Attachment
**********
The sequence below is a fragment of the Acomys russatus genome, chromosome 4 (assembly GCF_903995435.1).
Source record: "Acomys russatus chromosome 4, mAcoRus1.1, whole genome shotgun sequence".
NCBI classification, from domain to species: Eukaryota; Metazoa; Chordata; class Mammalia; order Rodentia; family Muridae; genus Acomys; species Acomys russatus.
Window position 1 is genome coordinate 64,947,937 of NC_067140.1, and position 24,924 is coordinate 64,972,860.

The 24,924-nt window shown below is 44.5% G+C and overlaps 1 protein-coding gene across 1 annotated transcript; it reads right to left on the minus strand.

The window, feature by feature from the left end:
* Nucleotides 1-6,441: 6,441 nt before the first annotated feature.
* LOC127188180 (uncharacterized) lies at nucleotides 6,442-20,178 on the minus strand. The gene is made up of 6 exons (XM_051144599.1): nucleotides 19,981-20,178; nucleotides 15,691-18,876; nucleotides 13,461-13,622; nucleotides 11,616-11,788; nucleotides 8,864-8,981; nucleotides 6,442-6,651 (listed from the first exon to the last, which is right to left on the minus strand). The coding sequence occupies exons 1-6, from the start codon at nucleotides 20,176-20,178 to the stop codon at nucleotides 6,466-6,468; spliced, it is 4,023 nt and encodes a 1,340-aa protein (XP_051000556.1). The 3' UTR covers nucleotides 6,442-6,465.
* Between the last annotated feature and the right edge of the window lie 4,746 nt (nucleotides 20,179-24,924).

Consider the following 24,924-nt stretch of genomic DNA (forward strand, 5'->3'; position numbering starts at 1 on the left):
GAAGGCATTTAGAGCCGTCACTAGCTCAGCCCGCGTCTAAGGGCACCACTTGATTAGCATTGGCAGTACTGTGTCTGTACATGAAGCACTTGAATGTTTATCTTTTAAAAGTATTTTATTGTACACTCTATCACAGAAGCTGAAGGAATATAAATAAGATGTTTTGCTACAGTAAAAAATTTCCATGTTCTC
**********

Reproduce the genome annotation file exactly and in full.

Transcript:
The sequence below is a fragment of the Acomys russatus genome, chromosome 4 (assembly GCF_903995435.1).
Source record: "Acomys russatus chromosome 4, mAcoRus1.1, whole genome shotgun sequence".
NCBI classification, from domain to species: Eukaryota; Metazoa; Chordata; class Mammalia; order Rodentia; family Muridae; genus Acomys; species Acomys russatus.
Window position 1 is genome coordinate 64,947,937 of NC_067140.1, and position 24,924 is coordinate 64,972,860.

The 24,924-nt window shown below is 44.5% G+C and overlaps 1 protein-coding gene across 1 annotated transcript; it reads right to left on the minus strand.

The window, feature by feature from the left end:
* Nucleotides 1-6,441: 6,441 nt before the first annotated feature.
* LOC127188180 (uncharacterized) lies at nucleotides 6,442-20,178 on the minus strand. The gene is made up of 6 exons (XM_051144599.1): nucleotides 19,981-20,178; nucleotides 15,691-18,876; nucleotides 13,461-13,622; nucleotides 11,616-11,788; nucleotides 8,864-8,981; nucleotides 6,442-6,651 (listed from the first exon to the last, which is right to left on the minus strand). The coding sequence occupies exons 1-6, from the start codon at nucleotides 20,176-20,178 to the stop codon at nucleotides 6,466-6,468; spliced, it is 4,023 nt and encodes a 1,340-aa protein (XP_051000556.1). The 3' UTR covers nucleotides 6,442-6,465.
* Between the last annotated feature and the right edge of the window lie 4,746 nt (nucleotides 20,179-24,924).

Consider the following 24,924-nt stretch of genomic DNA (forward strand, 5'->3'; position numbering starts at 1 on the left):
GAAGGCATTTAGAGCCGTCACTAGCTCAGCCCGCGTCTAAGGGCACCACTTGATTAGCATTGGCAGTACTGTGTCTGTACATGAAGCACTTGAATGTTTATCTTTTAAAAGTATTTTATTGTACACTCTATCACAGAAGCTGAAGGAATATAAATAAGATGTTTTGCTACAGTAAAAAATTTCCATGTTCTC